Kanyaka station was one of the greatest pastoral runs of the southern Flinders, but only for a short time. It got off to a tragic start and its life was cut short by the expansion of wheat farming.

Its ruined headquarters are clearly signposted on the western side of the road from Quorn to Hawker.

Hugh Proby, 3rd son of the Earl of Carysford, took up the Kanyaka and Coonatto leases for cattle in 1851.  The next year, he was dead, drowned in the flooded Willochra Creek as he searched for cattle frightened by the same storm that sent the creek down in flood.  Proby was only 24 when he died in 1852.

Proby was obviously loved by his brothers and sisters, because six years later, they arranged for a memorial stone to be set above their brother’s grave. And more than 40 years later one of his sisters, Lady Hamilton, came from England with her husband, Lord Hamilton, to visit his grave in the ranges beyond Quorn.

Tragedy struck again when two young men, (James Grant and a Mr Roberts) rode north in the summer heat to take over the lease. But they strayed out of their way and died in the arid country to the north east.John Phillips, who inherited Kanyaka from Proby, settled there and managed the run. He built the massive station headquarters that soon came to look like a village.

The Phillips family entertained guests in the large dining room. It’s said that the family always ‘dressed’ for dinner. The polished wooden floor of the dining room was ideal for the dances that were held there.

There was no doctor in the area, and one room was used by Mr Phillips as a surgery – for setting broken bones, extracting teeth, or treating any illness [Quorn 1978:31]


The station office was also the post office. In 1862, over 23,300 letters were received at Kanyaka and nearly 21,600 were sent.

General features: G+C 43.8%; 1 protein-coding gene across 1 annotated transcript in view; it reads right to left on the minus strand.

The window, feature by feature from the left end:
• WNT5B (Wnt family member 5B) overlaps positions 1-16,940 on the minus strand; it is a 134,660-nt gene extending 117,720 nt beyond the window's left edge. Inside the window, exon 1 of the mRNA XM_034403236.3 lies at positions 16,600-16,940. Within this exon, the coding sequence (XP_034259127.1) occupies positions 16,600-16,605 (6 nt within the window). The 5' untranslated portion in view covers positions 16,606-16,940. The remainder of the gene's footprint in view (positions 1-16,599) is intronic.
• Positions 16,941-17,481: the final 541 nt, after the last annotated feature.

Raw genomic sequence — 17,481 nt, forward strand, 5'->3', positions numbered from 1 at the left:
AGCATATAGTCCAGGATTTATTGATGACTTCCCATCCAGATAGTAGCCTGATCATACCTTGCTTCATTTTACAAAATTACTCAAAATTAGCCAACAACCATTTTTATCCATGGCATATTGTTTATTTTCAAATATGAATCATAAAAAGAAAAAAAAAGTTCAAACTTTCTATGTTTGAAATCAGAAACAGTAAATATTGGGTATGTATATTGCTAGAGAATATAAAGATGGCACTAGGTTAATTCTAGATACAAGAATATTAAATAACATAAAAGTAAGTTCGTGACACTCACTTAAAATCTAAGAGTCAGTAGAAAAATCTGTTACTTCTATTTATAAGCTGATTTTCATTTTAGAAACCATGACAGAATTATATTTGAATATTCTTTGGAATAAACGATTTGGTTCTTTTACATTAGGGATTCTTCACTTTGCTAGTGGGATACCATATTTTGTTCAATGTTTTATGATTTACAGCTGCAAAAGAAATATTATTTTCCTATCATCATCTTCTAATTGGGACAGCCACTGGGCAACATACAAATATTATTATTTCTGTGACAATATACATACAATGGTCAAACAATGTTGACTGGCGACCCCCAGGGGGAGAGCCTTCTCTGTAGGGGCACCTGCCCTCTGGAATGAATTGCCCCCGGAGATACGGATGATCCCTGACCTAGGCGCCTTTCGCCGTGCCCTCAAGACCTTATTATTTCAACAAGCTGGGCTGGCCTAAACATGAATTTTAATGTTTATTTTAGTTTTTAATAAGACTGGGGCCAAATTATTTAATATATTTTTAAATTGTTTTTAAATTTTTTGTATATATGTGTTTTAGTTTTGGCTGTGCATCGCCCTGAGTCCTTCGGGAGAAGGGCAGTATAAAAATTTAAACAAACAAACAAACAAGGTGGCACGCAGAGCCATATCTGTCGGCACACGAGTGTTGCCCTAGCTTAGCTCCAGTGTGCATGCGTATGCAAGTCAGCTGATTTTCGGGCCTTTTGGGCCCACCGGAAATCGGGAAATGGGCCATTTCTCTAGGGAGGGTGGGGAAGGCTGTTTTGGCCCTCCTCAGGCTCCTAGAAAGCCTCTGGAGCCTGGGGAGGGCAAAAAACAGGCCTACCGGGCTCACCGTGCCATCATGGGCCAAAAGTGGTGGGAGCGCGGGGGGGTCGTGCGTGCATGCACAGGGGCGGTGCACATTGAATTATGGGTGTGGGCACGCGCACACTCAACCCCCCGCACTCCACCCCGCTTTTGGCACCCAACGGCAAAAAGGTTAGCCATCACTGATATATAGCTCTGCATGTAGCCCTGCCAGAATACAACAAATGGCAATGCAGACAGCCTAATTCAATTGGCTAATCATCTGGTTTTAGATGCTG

The main dray route to the north passed by Kanyaka, and many called in at the homestead. Phillips got so sick of this that he built an eating house for travellers and teamsters, 5 km away from his home. By 1864 this had become a fine two storey hotel, the Great Northern. It had twenty four rooms, stables and a coaching house.

Both Coonatto and Kanyaka were hit hard by droughts in the 1860s. About 20,000 sheep died there. But they recovered in the good seasons and were doing well until these great pastoral leases were resumed for wheat farming in the mid 1870s.  Kanyaka passed from Phillips to a company as a result of the 1860s drought.

The hotel closed in 1881, soon after a new railway station 10km away at Wilson meant that carriers stopped there, not at Kanyaka. The hotel stood as a roofless ruin for decades, then its stones were crushed and spread as metal on the road that had passed it by.

There is a little cemetery across the creek from Kanyaka. Most of the people there died before they were 50. One little boy, James Bole, was probably taken by dingoes.

Kanyaka is a state heritage site.


  • Mincham, Hans 1980. Hawker, Hub of the Flinders. Hawker Centenary Committee. Adelaide.
  • Mincham, Hans 1983. The Story of the Flinders Ranges. (3rd ed). Adelaide, Rigby.
  • Flinders Ranges Research – http://www.southaustralianhistory.com.au/kanyaka.htm